Click here to Download Daisy Miller PDF Book by Henry James Language English having PDF Size 1 MB and No of Pages 43.
At the little town of Vevey, in Switzerland, there is a particularly comfortable hotel. There are, indeed, many hotels, for the entertainment of tourists is the business of the place, which, as many travelers will remember, is seated upon the edge of a remarkably blue lake—a lake that it behooves every tourist to visit.
Daisy Miller PDF Book by Henry James
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The shore of the lake presents an unbroken array of establishments of this order, of every category, from the “grand hotel” of the newest fashion, with a chalk-white front, a hundred balconies, and a dozen flags flying from its roof, to the little Swiss pension of an elder day.
With its name inscribed in German-looking lettering upon a pink or yellow wall and an awkward summerhouse in the angle of the garden. One of the hotels at Vevey, however, is famous, even classical, being distinguished from many of its upstart neighbors by an air both of luxury and of maturity.
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In this region, in the month of June, American travelers are extremely numerous; it may be said, indeed, that Vevey assumes at this period some of the characteristics of an American watering place. There are sights and sounds which evoke a vision, an echo, of Newport and Saratoga.
There is a flitting hither and thither of “stylish” young girls, a rustling of muslin flounces, a rattle of dance music in the morning hours, a sound of high-pitched voices at all times. You receive an impression of these things at the excellent inn of the “Trois Couronnes” and are transported in fancy to the Ocean House or to Congress Hall.
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But at the “Trois Couronnes,” it must be added, there are other features that are much at variance with these suggestions: neat German waiters, who look like secretaries of legation; Russian princesses sitting in the garden; little Polish boys walking about held by the hand, with their governors.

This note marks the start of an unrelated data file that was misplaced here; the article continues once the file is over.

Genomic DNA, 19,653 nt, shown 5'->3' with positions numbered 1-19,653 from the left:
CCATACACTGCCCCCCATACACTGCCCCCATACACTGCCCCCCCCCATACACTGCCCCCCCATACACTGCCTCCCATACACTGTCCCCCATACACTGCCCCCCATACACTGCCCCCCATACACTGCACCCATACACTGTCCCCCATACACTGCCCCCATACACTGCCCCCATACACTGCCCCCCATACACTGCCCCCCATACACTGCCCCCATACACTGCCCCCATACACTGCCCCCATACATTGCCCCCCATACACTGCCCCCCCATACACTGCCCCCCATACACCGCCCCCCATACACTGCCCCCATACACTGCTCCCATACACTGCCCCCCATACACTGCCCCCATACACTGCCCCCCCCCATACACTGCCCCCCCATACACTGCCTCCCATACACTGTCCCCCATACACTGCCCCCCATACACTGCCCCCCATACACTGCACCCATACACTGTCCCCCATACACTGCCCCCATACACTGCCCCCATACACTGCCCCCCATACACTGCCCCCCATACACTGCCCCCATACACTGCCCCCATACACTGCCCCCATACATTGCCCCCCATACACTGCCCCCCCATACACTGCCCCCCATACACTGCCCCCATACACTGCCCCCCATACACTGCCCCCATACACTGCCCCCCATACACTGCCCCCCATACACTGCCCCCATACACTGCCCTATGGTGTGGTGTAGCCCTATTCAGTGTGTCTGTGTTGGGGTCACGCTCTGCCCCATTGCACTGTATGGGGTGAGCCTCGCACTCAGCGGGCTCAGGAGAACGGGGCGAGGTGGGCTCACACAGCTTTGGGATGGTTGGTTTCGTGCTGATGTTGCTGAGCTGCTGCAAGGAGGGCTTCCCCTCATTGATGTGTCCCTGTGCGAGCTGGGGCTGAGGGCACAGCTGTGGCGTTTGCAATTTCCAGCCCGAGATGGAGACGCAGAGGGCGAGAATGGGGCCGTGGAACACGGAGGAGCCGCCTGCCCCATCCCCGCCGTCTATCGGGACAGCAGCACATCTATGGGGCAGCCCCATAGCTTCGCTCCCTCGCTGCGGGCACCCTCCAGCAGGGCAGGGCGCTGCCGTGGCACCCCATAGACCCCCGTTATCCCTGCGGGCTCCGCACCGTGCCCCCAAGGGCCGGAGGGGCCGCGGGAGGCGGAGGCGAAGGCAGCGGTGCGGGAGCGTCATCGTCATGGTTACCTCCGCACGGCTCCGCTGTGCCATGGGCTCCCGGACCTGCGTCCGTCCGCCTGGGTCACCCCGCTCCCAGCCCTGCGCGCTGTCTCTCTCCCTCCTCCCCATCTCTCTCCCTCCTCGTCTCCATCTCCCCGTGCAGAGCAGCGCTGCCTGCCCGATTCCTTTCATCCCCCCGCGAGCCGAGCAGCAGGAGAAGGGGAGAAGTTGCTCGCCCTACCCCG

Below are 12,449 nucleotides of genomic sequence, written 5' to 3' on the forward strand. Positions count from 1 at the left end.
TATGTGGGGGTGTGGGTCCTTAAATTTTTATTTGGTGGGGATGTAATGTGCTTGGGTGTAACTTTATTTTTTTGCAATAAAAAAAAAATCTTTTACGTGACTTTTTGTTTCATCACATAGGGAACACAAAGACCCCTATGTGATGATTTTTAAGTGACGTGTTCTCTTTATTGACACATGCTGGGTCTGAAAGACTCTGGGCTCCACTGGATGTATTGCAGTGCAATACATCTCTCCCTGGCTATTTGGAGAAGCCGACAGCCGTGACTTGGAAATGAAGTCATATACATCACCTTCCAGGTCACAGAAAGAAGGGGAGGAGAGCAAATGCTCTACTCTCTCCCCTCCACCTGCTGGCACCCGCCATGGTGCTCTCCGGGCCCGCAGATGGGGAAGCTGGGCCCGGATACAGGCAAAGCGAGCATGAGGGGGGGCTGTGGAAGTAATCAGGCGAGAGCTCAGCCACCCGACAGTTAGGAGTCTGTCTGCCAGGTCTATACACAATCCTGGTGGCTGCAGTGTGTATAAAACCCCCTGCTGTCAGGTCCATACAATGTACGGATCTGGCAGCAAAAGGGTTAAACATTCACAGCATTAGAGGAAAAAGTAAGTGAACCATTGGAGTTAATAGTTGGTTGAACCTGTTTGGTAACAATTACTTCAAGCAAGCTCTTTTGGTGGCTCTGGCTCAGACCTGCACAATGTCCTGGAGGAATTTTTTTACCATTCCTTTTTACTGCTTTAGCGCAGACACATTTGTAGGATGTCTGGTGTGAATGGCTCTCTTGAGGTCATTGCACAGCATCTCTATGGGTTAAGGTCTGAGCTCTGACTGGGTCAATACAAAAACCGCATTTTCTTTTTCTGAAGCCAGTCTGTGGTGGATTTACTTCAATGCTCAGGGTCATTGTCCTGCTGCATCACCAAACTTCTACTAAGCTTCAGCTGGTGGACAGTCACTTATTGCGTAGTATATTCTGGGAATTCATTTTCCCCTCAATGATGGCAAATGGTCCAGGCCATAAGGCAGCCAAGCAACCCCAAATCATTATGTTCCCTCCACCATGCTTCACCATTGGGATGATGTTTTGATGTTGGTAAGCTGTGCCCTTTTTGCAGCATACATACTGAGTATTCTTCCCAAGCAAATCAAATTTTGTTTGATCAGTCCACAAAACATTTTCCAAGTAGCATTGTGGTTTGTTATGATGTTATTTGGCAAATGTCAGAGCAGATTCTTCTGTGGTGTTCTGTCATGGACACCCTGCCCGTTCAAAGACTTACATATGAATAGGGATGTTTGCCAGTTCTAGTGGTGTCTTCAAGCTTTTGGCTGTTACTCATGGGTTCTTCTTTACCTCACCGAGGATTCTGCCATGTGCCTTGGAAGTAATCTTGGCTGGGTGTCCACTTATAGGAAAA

A view of the sunny crest of the Dent du Midi and the picturesque towers of the Castle of Chillon. I hardly know whether it was the analogies or the differences that were uppermost in the mind of a young American, who, two or three years ago, sat in the garden of the “Trois Couronnes,” looking about him, rather idly.
At some of the graceful objects I have mentioned. It was a beautiful summer morning, and in whatever fashion the young American looked at things, they must have seemed to him charming. He had come from Geneva the day before by the little steamer, to see his aunt, who was staying at the hotel—Geneva having been for a long time his place of residence. Daisy Miller PDF Book
But his aunt had a headache—his aunt had almost always a headache—and now she was shut up in her room, smelling camphor, so that he was at liberty to wander about. He was some seven-and-twenty years of age; when his friends spoke of him, they usually said that he was at Geneva “studying.”
When his enemies spoke of him, they said —but, after all, he had no enemies; he was an extremely amiable fellow, and universally liked. What I should say is, simply, that when certain persons spoke of him they affirmed that the reason of his spending so much time at Geneva was that he was extremely devoted to a lady who lived there.
A foreign lady—a person older than himself. Very few Americans—indeed, I think none—had ever seen this lady, about whom there were some singular stories. But Winterbourne had an old attachment for the little metropolis of Calvinism; he had been put to school there as a boy. Daisy Miller PDF Book
And he had afterward gone to college there—circumstances which had led to his forming a great many youthful friendships. Many of these he had kept, and they were a source of great satisfaction to him. After knocking at his aunt’s door and learning that she was indisposed, he had taken a walk about the town.
And then he had come in to his breakfast. He had now finished his breakfast; but he was drinking a small cup of coffee, which had been served to him on a little table in the garden by one of the waiters who looked like an attache. At last he finished his coffee and lit a cigarette.